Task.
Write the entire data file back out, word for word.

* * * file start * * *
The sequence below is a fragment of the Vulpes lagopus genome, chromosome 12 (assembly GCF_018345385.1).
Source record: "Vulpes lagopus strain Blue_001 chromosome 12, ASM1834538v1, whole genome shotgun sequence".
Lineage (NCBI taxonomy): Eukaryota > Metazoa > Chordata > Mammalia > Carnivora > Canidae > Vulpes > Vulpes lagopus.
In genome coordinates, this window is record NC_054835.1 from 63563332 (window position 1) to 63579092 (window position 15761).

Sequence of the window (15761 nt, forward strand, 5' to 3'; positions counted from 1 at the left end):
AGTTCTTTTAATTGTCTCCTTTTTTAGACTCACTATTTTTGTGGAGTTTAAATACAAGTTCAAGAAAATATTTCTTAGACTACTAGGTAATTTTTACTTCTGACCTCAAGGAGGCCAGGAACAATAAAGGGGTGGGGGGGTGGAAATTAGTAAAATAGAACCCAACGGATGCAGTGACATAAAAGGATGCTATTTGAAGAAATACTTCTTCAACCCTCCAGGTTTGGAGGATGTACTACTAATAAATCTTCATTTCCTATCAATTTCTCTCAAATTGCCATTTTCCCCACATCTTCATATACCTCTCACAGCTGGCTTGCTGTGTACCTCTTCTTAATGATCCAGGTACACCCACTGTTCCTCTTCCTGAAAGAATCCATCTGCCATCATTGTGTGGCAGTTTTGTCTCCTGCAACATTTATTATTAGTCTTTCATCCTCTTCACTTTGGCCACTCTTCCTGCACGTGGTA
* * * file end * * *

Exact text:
The sequence below is a fragment of the Vulpes lagopus genome, chromosome 12 (assembly GCF_018345385.1).
Source record: "Vulpes lagopus strain Blue_001 chromosome 12, ASM1834538v1, whole genome shotgun sequence".
Lineage (NCBI taxonomy): Eukaryota > Metazoa > Chordata > Mammalia > Carnivora > Canidae > Vulpes > Vulpes lagopus.
In genome coordinates, this window is record NC_054835.1 from 63563332 (window position 1) to 63579092 (window position 15761).

Sequence of the window (15761 nt, forward strand, 5' to 3'; positions counted from 1 at the left end):
AGTTCTTTTAATTGTCTCCTTTTTTAGACTCACTATTTTTGTGGAGTTTAAATACAAGTTCAAGAAAATATTTCTTAGACTACTAGGTAATTTTTACTTCTGACCTCAAGGAGGCCAGGAACAATAAAGGGGTGGGGGGGTGGAAATTAGTAAAATAGAACCCAACGGATGCAGTGACATAAAAGGATGCTATTTGAAGAAATACTTCTTCAACCCTCCAGGTTTGGAGGATGTACTACTAATAAATCTTCATTTCCTATCAATTTCTCTCAAATTGCCATTTTCCCCACATCTTCATATACCTCTCACAGCTGGCTTGCTGTGTACCTCTTCTTAATGATCCAGGTACACCCACTGTTCCTCTTCCTGAAAGAATCCATCTGCCATCATTGTGTGGCAGTTTTGTCTCCTGCAACATTTATTATTAGTCTTTCATCCTCTTCACTTTGGCCACTCTTCCTGCACGTGGTA